When Tiffany Murano’s parents, French expatriates in Africa, send her to a Catholic boarding school in France, her homeland feels nothing like home. In leaving colonial Africa, she loses the natural world, the people, and the animals she knows and loves. Behind the walls of the Convent of the Slaughterhouse Ladies, Tiffany, whom readers met in Paule Constant’s award-winning first novel, Ouregano, leads a life cut off from the world, a life of immutable and ironically secular ritual. She finds solace only in visits to her grandmother’s nearby farm, which becomes a sanctuary, paradisial in its isolation. But it is only a matter of time before this magical world is threatened.
Based loosely on Constant’s own experiences, Private Property is at once deeply moving and intellectually exacting, an exploration of identity, home, and the tenuous relationship between mothers and daughters.
“This translation carefully preserves the style of Constant’s breathtakingly beautiful prose. . . . By sensitively tracing for English readers the hauntingly painful and isolated world of Tiffany . . . Miller and Grenaudier-Klijn have made Private Property a must read.”—Eileen M. Angelini, author of Strategies of “Writing the Self” in the French Modern Novel: C’est moi, je crois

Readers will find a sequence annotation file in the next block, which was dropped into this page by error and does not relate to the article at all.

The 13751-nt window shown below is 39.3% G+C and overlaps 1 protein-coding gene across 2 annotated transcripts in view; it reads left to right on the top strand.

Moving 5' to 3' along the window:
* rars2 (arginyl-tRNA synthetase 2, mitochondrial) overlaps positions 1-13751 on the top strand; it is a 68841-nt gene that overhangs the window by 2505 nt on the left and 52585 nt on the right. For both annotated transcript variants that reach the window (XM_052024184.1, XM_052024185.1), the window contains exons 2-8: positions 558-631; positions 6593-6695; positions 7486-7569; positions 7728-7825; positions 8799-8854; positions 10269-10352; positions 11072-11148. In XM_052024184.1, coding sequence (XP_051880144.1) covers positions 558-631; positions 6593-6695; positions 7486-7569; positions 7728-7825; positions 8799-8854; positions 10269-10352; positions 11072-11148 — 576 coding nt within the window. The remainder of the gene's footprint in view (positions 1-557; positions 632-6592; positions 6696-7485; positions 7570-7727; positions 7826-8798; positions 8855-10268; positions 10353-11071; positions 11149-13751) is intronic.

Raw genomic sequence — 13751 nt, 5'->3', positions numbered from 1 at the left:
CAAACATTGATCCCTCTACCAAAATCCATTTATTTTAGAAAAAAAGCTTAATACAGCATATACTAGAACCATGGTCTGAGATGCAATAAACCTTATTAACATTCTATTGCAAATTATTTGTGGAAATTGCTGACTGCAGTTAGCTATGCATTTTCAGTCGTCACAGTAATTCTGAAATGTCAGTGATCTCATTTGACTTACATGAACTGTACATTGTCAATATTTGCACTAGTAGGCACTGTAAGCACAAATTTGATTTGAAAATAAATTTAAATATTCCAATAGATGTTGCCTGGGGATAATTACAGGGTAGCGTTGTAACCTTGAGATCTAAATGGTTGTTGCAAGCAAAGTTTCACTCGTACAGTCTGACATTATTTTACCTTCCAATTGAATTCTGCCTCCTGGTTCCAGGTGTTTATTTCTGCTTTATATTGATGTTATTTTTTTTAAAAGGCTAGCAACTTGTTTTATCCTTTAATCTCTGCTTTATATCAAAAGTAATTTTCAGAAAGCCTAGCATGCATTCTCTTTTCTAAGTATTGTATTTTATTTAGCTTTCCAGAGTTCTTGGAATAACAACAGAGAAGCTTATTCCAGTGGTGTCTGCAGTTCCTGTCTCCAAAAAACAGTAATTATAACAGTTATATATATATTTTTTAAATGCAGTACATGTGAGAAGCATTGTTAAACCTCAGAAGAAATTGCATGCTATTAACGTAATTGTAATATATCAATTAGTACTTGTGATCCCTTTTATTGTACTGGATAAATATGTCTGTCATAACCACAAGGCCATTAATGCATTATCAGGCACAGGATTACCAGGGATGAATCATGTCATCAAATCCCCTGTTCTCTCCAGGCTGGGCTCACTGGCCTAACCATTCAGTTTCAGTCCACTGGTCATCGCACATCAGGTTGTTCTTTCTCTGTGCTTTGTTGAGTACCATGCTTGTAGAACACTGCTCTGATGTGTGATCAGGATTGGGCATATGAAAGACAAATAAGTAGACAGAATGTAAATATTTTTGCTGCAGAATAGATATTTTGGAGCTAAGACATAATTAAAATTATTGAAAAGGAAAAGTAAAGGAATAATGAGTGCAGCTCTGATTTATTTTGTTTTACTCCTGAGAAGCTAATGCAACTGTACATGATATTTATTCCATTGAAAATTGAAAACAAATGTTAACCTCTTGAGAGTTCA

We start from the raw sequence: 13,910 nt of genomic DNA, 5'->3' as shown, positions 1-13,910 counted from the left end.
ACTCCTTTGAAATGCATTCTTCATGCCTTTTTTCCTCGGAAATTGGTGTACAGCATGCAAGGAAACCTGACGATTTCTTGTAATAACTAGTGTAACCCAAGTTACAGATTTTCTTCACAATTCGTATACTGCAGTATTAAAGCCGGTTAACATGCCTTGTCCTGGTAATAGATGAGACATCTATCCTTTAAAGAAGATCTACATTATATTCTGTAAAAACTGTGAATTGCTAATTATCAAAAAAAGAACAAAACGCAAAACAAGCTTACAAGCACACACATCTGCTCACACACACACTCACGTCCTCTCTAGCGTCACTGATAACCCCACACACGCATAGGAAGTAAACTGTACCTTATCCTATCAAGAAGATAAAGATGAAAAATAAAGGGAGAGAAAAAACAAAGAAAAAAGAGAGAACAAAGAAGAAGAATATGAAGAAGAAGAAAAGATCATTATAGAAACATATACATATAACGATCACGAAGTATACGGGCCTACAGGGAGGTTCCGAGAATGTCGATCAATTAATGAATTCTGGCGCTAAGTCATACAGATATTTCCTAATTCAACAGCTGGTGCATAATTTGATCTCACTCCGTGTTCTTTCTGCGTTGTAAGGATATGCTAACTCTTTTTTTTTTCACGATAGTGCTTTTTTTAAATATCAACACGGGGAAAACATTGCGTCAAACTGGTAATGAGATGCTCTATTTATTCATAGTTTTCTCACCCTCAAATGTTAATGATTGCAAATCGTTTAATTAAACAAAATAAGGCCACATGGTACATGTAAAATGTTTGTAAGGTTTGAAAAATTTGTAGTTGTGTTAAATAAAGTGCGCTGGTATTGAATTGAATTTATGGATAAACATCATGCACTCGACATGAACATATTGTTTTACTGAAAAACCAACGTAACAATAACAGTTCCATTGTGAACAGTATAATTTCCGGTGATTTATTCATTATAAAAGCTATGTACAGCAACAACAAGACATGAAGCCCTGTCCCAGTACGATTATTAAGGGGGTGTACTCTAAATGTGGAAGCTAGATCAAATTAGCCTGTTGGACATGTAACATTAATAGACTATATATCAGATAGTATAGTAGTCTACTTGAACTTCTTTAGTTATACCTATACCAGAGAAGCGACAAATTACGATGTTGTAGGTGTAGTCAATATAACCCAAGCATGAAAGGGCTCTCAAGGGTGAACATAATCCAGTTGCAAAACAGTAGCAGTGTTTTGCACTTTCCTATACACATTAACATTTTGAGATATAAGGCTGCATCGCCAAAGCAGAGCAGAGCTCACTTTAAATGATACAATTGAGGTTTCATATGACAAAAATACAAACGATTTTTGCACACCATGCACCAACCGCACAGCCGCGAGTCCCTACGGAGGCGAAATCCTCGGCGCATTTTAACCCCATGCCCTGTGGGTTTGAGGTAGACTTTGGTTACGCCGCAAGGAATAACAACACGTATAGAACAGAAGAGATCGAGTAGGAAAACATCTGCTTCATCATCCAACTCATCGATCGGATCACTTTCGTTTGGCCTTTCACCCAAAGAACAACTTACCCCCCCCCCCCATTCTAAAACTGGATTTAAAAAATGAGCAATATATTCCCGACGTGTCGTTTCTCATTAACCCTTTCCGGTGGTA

Eileen M. Angelini
"Small of scale does not mean small of consequence. That goes for the diminutive Tiffany as well as Private Property itself. Those moments that look so tiny, those school humiliations and emotional kicks at home, continue to shape us into adulthood. Constant's portrait of a little girl lost, someone who would be happier to camouflage herself in the furniture than to take the spotlight, will loom large in the mind."—Jessa Crispin, NPR Books
"Paule Constant writes beautiful prose. She does not waste words. She can make a small moment loom as large as it does in real experience. She is at her best in crafting memorable images with a single sentence. This is the kind of book best savored rather than gulped."—Ruth Huizenga Everhart, Englewood Review of Books
Ruth Huizenga Everhart
Englewood Review of Books
"Immersed in the sights and sounds of its gardens, farm animals, local peasants, and provincial surroundings, readers will feel as if they've taken a heady trip to France."—Reba Leiding, Library Journal